How to Select the Best Telescope for You

There is no one best choice that fits everyone. There are 100s  of possible choices, the issue is now to go about deciding. The best telescope for you is the telescope that you will use most often.

Key Issues:

  • What do you want to look at? How do you decide?
  • Astrophotograpy planned? Terrestrial use? Solar use?
  • What is your budget? Just how serious are you?
  • Does it need to be portable? Fit in an RV? In a car’s trunk? Even just move out from a garage.
  • Ease of set-up an issue?
  • The Magnification Scam! If the box or ad promotes how much it magnifies, it’s probably junk.
  • Aperture Rules! In general, the larger the aperture (main lens or mirror) the more you can see.
  • Mounting as important as optics

Types of Telescopes:

  • Refractor
  • Reflector
  • Catadioptric or SCT
  • GoTo?
  • Binoculars

Accessories are needed, too:

  • Eyepieces
  • Filters
  • Barlows
  • Observing Chair
  • Flashlight
  • Star Charts
  • Storage case

Telescope Design Issues:


  • Little or no maintenance and is easy to use. No cool-down time.
  • Reliable simple design.
  • Excellent for lunar, planetary or binary star.
  • Good for terrestrial viewing.
  • High contrast images due to its clear aperture (no central obstruction).
  • Sealed optical tube.
  • Objective is permanently mounted and aligned.


  • Usually more expensive per inch of aperture than Newtonians or Catadioptrics.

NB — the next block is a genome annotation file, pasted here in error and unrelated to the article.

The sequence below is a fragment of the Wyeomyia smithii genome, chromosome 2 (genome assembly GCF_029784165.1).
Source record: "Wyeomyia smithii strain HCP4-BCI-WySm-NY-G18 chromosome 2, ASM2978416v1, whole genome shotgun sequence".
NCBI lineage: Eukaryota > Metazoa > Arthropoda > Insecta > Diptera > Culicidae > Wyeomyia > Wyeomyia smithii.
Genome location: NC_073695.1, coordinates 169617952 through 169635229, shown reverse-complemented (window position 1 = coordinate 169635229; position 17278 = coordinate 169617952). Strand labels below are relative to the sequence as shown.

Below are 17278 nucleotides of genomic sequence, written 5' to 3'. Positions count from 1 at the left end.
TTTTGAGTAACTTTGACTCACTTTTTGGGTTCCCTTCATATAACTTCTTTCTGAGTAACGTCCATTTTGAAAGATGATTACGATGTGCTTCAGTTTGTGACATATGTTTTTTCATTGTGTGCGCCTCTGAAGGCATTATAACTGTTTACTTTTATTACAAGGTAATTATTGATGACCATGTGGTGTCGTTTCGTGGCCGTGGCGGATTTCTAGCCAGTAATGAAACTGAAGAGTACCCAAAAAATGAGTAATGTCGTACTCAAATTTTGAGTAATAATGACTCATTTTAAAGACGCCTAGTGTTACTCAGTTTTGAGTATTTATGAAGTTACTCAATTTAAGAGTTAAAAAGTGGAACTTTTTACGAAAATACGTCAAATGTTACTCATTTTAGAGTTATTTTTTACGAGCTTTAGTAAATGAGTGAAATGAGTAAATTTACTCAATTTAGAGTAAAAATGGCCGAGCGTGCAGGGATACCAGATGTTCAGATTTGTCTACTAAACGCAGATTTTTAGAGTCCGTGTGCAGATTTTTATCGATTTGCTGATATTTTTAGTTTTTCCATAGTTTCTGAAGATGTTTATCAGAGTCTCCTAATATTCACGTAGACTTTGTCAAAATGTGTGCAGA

• Heavier, longer and bulkier than equivalent aperture Newtonians or Catadioptrics.
  • The cost and bulk factors usually limit the maximum size to smaller apertures.
  • Less suited for observation of deep sky objects because of aperture limitations.
  • Poor reputation due to low quality imported toy telescopes


  • Lowest cost per inch of aperture.
  • Reasonably compact and portable up to focal lengths of 1000mm 40”.
  • Excellent for faint deep sky objects.
  • Reasonably good for lunar and planetary work.
  • Good for deep sky astrophotography if properly mounted.
  • Low in optical aberrations and deliver very bright images.


  • Requires regular alignment (collimation).
  • The open tube could mean more complicated cleaning compared to other designs.
  • Generally not suited for terrestrial applications.
  • Slight light loss due to secondary (diagonal) obstruction when compared with refractors.


  • Best all-around, all-purpose telescope design. Most are extremely compact and portable.
  • Good for deep sky observing or astrophotography with CCDs.
  • Very good for lunar, planetary observing.
  • Good for terrestrial viewing or photography.
  • Closed tube design reduces image degrading air currents.
  • Easy to use.
  • Durable and virtually maintenance free.
  • Large apertures at reasonable prices.
  • Best near-focus capability of any type telescope


  • More expensive than Newtonians of equal aperture.
  • It is not what people expect a telescope to look like.
  • Slight light loss due to secondary mirror obstruction compared to refractors.
  • May suffer from image shift since the primary mirror is usually moved for focusing.

General Recommendations—

  • Child [<$50]: cheap binoculars and basic star chart
  • Teenager [$250]: better binoculars and mount or basic Dob; and observing book
  • Adult w/limited budget [$500]: good binoculars, mounting, or 80mm refractor, extra accessories; and observing guides
  • Adult w/medium budget [$1-2,000]: mid-size Dob or CAT, w/o GoTo but can be added; and star maps & observing guides
  • Adult/big budget [$5,000]: large Dob or CAT on GoTo mount; and computer-aided star charts
  • Adult/RV: small CAT or 80mm refractor on basic tripod mount; and observing guides
  • Adult/unlimited budget: huge Dob or large CAT on Paramount mounting, CCD, etc. in an observatory with remote computer operation